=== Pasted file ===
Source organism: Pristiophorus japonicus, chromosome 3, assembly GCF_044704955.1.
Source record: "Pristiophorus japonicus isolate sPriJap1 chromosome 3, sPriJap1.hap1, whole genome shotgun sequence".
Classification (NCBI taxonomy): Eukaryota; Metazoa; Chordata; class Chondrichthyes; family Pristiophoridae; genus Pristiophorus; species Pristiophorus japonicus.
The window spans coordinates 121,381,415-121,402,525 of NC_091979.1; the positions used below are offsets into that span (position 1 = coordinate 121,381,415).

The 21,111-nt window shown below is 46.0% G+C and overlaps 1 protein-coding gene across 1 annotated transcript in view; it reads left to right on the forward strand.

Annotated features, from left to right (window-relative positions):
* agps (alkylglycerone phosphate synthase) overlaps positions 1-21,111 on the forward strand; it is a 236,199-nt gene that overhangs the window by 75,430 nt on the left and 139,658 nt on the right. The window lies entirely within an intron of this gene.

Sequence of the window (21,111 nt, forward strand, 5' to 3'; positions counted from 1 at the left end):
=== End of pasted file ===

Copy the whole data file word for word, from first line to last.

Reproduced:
Source organism: Pristiophorus japonicus, chromosome 3, assembly GCF_044704955.1.
Source record: "Pristiophorus japonicus isolate sPriJap1 chromosome 3, sPriJap1.hap1, whole genome shotgun sequence".
Classification (NCBI taxonomy): Eukaryota; Metazoa; Chordata; class Chondrichthyes; family Pristiophoridae; genus Pristiophorus; species Pristiophorus japonicus.
The window spans coordinates 121,381,415-121,402,525 of NC_091979.1; the positions used below are offsets into that span (position 1 = coordinate 121,381,415).

The 21,111-nt window shown below is 46.0% G+C and overlaps 1 protein-coding gene across 1 annotated transcript in view; it reads left to right on the forward strand.

Annotated features, from left to right (window-relative positions):
* agps (alkylglycerone phosphate synthase) overlaps positions 1-21,111 on the forward strand; it is a 236,199-nt gene that overhangs the window by 75,430 nt on the left and 139,658 nt on the right. The window lies entirely within an intron of this gene.

Sequence of the window (21,111 nt, forward strand, 5' to 3'; positions counted from 1 at the left end):